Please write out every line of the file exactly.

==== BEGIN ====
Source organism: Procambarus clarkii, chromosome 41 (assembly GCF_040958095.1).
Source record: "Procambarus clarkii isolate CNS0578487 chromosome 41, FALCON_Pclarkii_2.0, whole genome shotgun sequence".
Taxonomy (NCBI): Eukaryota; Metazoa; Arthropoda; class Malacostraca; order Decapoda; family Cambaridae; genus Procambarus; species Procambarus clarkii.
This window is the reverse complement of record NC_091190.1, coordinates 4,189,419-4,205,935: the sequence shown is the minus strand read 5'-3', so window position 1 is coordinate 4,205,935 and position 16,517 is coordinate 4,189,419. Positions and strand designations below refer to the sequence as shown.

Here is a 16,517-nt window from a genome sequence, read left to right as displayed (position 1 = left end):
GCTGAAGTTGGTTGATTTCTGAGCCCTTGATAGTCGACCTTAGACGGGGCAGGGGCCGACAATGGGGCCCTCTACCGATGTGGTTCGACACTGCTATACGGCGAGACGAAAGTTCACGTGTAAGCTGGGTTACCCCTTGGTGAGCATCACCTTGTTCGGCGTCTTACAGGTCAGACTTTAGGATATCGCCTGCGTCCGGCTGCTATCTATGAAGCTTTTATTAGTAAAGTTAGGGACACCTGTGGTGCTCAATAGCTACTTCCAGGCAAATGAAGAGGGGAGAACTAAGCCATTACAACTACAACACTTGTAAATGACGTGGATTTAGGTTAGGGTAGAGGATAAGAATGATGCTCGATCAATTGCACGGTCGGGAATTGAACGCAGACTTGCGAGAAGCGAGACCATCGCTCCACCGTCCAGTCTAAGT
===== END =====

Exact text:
Source organism: Procambarus clarkii, chromosome 41 (assembly GCF_040958095.1).
Source record: "Procambarus clarkii isolate CNS0578487 chromosome 41, FALCON_Pclarkii_2.0, whole genome shotgun sequence".
Taxonomy (NCBI): Eukaryota; Metazoa; Arthropoda; class Malacostraca; order Decapoda; family Cambaridae; genus Procambarus; species Procambarus clarkii.
This window is the reverse complement of record NC_091190.1, coordinates 4,189,419-4,205,935: the sequence shown is the minus strand read 5'-3', so window position 1 is coordinate 4,205,935 and position 16,517 is coordinate 4,189,419. Positions and strand designations below refer to the sequence as shown.

Here is a 16,517-nt window from a genome sequence, read left to right as displayed (position 1 = left end):
GCTGAAGTTGGTTGATTTCTGAGCCCTTGATAGTCGACCTTAGACGGGGCAGGGGCCGACAATGGGGCCCTCTACCGATGTGGTTCGACACTGCTATACGGCGAGACGAAAGTTCACGTGTAAGCTGGGTTACCCCTTGGTGAGCATCACCTTGTTCGGCGTCTTACAGGTCAGACTTTAGGATATCGCCTGCGTCCGGCTGCTATCTATGAAGCTTTTATTAGTAAAGTTAGGGACACCTGTGGTGCTCAATAGCTACTTCCAGGCAAATGAAGAGGGGAGAACTAAGCCATTACAACTACAACACTTGTAAATGACGTGGATTTAGGTTAGGGTAGAGGATAAGAATGATGCTCGATCAATTGCACGGTCGGGAATTGAACGCAGACTTGCGAGAAGCGAGACCATCGCTCCACCGTCCAGTCTAAGT